After moving to Montreal at the beginning of April, I commenced work on a small, independent publishing project that would aim for free distribution of poetry, essays, and experimental prose. The project is called The Green Violin | La Violon Vert. The Green Violin is inspired by a 1969 collaboration between Fluxus artists Joseph Beuys and Henning Christiansen. The artists staged a ‘concert’ uniting two distinct moments in time, and with that entanglement, ritualizing the bond with one another. Henning played a violin that was painted green in two separate performances, after which the instrument has never been played since and now remains confined to the sarcophagi of art galleries.
This concert laces together the significance of two otherwise disparate moments, in a way where one can no longer be grasped without the other. To echo this way of connection, The Green Violin is intended to reflect facets of language as it embodies the struggle against capitalism (as against all violence derived from ideology) which is shared despite geopolitical and linguistic boundaries. The realization of language in this form can be traced across the historical narratives of documentary poetry, through formal experimentation that places challenging demands on time and the act of reading, in the decolonial practices of interchanging language and recovering the mother-tongue, and in the reclamation of silence and erasure.
But with this broad scope, The Green Violin remains humble in materials. It is self-funded, it operates with unglamorous materials for small booklets, tabloid-sized sheets of newsprint, and the occasional simple broadside. An untrained ‘publication povera’, unfunded by government-sanctioned arts grants or universities. This form is meant for the caprice of flight, which is less ornamented, and more concerned with its corpus and destination.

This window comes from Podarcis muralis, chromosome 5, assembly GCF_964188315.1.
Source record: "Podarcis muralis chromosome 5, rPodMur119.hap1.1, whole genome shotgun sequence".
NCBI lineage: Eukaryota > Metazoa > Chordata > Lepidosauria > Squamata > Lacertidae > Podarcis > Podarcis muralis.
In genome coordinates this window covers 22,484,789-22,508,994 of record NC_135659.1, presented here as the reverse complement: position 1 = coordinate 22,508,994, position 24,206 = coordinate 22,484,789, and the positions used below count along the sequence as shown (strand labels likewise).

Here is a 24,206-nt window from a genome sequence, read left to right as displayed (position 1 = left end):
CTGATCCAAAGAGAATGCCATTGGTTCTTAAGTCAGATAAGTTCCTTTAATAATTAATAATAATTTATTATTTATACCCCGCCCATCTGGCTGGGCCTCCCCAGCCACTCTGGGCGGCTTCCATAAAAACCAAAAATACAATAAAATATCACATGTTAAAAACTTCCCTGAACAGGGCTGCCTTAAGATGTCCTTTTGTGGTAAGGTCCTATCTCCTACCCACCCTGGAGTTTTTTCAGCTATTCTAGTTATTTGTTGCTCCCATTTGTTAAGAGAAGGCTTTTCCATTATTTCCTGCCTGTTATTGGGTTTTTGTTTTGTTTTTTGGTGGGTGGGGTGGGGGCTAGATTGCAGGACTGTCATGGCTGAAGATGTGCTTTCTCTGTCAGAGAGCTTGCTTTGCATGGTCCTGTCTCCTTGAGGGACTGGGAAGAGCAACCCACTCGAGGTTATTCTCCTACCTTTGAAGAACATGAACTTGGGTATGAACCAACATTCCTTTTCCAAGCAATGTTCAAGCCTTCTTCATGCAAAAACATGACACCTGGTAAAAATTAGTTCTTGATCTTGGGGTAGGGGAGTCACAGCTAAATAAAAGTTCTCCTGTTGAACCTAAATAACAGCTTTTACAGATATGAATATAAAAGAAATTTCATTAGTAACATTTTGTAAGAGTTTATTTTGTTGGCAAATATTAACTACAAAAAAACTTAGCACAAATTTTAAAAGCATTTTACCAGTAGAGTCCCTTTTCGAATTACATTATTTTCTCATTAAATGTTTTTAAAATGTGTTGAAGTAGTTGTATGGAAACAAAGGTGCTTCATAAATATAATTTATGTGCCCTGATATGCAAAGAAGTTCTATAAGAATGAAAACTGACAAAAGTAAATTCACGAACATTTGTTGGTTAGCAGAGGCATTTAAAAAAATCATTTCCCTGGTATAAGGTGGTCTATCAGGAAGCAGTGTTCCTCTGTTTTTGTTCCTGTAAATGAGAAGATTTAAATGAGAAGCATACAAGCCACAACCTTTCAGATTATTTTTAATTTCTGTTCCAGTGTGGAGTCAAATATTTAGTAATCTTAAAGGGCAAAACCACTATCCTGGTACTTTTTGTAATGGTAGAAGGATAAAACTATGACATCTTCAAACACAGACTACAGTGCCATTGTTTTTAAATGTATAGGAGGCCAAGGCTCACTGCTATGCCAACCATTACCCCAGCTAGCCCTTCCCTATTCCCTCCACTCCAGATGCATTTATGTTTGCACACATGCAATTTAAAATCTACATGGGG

Publications are printed indefinitely, but general numbers for a first printing are around 120-150. Subsequent editions are reprinted as materials permit, with the intention for the work published by the press to continue as living works (also enabling authors to interpret the process of revisions or adjustments, directly or through an annotated version of their original work). The first few ‘test’ publications have already found their way into public distribution in Montreal and Ottawa, with broader distribution slated for future publications. The press is welcoming its first authors this winter (2017).
The Green Violin is a free-distribution project, motivated by anti-capitalist principles, meaning the works are not for sale. There is no copyright taken by the press. The Green Violin intends to target a readership that is outside of academic and institutional spaces where such literature is normally distributed. These spaces are places of community and discussion that are often subsumed under capitalist relationships of exchange: they are cafes and bars, community centres, bookstores, grocery stores, newsstands, and corporate-funded ‘public’ events. The free distribution model is intended to make accessible the writing and thought that is often isolated within academic spheres, but with the call to live up to the principles of sharing knowledge and disrupting silos of expertise.
The Green Violin in part responds to the prevalence of anarchism, and the revolutionary image, as good business for commercial publishers. The accessibility of ‘radical’ literature remains in the realm of commodity, as a collector’s item, as part of a buy-in culture. It has never been more profitable for academies and publishing institutions, including those who self-present as radical or anarchist presses, to publish ‘incendiary’ literature, often replicating the exclusive cult of personality that draws sales. There are unprecedented profits for contemporary publishing of guides, how-to’s, and manuals for convenient revolutions. Molotovs are fashion statements! If the academy has also joined the necropolis of cultural detritus, then let the inquisition carry on outside of its state-funded muzzle!